200uFd, especially at over 450V, is rather costly. And with a vacuum rectifier, we may be over the peak current*time limit for the bottle (often 10uFd-40uFd for the bottles used in hi-fi).

Duncan's Power Supply Calculator shows why. At 400V 200mA we have only 6V peak-peak ripple, which is "small" compared to 400V. If money is a problem (it always is), a better rule of thumb is to start from 5% RMS ripple. For 60Hz this suggests that the load resistance times the capacitor should be about 40,000ΩuFd. For our 400V/200mA= 2,000 ohm load: 40,000/2,000= 20uFd. For 50Hz, use a constant of 48,000: 48,000/2,000= 24uFd.

This is good commercial practice. It may not be good audio practice. Guitar amps sometimes use "small" caps for dynamic effect (pluck is modulated by droop, sustain is brought out as power falls). Hi-fi often likes more solid rails with lower ripple (and crosstalk). Given the low price of Japanese bulk uFd, 40uFd to 100uFd is reasonable, 470uFd not incredibly insane for silicon rectifiers.

Mojo's 2*80uFd= 40uFd is a reasonable value. It will show about 2.5% RMS ripple. 2.5%*400V= 10V RMS, about 30V peak-peak. This is actually 30V dips from the 400V maximum available, so it means the output wave will show ripple-clipping at about 80% of the power possible with a perfect 400V supply. Even when not clipping, the 10V RMS ripple may cause buzz in the output. Push-pull pentodes are fairly resistant to power rail buzz: we know many classic amps worked with the values Mojo has.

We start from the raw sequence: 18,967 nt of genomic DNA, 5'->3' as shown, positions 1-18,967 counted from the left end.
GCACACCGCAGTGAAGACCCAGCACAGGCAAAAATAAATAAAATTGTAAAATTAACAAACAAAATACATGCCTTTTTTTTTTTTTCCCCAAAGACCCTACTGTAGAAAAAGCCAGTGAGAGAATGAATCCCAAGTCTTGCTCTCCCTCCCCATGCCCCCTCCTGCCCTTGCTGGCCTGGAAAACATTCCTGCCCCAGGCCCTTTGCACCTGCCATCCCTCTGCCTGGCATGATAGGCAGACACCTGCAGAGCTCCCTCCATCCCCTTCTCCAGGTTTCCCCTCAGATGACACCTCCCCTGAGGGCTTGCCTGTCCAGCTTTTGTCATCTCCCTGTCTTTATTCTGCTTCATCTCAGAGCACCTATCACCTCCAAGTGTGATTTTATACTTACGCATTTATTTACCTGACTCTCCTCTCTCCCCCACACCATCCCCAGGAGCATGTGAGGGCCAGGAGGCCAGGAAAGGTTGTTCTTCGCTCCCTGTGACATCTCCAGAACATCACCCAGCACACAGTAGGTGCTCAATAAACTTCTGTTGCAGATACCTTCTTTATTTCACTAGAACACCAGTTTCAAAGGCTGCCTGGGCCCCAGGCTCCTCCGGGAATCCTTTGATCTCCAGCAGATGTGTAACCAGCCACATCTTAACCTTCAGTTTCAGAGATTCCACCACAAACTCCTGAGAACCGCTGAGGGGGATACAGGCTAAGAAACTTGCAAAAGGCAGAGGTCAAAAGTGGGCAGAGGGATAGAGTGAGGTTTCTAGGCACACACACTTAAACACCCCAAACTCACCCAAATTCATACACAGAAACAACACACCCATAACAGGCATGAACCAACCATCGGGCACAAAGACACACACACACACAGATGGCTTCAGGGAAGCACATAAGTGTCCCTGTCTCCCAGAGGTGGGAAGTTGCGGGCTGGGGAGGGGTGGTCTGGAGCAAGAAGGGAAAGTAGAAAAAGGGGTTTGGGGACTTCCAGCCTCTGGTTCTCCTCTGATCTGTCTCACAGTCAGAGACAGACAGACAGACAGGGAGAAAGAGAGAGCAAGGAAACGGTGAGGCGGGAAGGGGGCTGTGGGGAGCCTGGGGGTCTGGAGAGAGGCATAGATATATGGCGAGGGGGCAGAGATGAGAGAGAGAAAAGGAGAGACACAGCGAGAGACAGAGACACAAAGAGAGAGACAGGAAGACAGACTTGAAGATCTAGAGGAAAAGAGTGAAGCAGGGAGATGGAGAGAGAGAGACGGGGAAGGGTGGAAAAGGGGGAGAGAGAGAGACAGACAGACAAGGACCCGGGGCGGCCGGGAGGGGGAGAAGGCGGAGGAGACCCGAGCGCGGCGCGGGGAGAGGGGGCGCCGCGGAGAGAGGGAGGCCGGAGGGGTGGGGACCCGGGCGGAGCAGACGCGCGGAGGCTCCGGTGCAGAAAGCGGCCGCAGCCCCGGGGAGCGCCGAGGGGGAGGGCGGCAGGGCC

Buzz-reduction for small volt-amp stages is usually done with resistor-capacitor dropping.

If we need lower ripple on the output, we can try an R-C, but the R wastes power. An ideal L-C filter won't waste power.

Pick an L and C value from thin air. Say 10H and 40uFd.

The frequency we want to reduce is the ripple frequency. For 50Hz, it is 100Hz.

Compute the reactance of the L and C at 100Hz:

10H*100Hz*6.28= 6,280Ω ~= 6K

1/(40uFd*6.28*100Hz)= 39.8Ω ~= 40Ω

Since the difference in reactance is large, we can use the approximate result:

Reduction in 100Hz buzz = 40/6K = 0.0067 or 1/150

So for 400V, 200mA, 40uFd -> 10H -> 40uFd:

10V/150= 0.066V RMS buzz

(Duncan's PSD gives 0.019V p-p, about 0.067V RMS, using low-R parts.)

We have computed only the first partial of the ripple, the 100Hz. "Buzz" includes higher partials. At the first cap they are all strong. But after an L-C filter, they fall off at 12dB per octave. This usually makes higher partials negligible: if the 100Hz is too low to hear, and higher falls off fast, the higher partials are too low to hear even with Fletcher-Munson.

Bas Horneman

diyAudio Moderator Emeritus
2002-04-03 12:03 am
The Netherlands
Thanks a lot for the comprehensive answer PRR...I appreciate your time!

So far so good :
10H*100Hz*6.28= 6,280R ~= 6K

1/(40uFd*6.28*100Hz)= 39.8R ~= 40R

Since the difference in reactance is large, we can use the approximate result:

Reduction in 100Hz buzz = 40/6K = 0.0067 or 1/150

But this part...where does the 10V come from? is that the 400V / 40R or is this from your earlier "It will show about 2.5% RMS ripple. 2.5%*400V= 10V RMS" so the 2,5% is that just a rule of thumb?

So for 400V, 200mA, 40uFd -> 10H -> 40uFd:

10V/150= 0.066V RMS buzz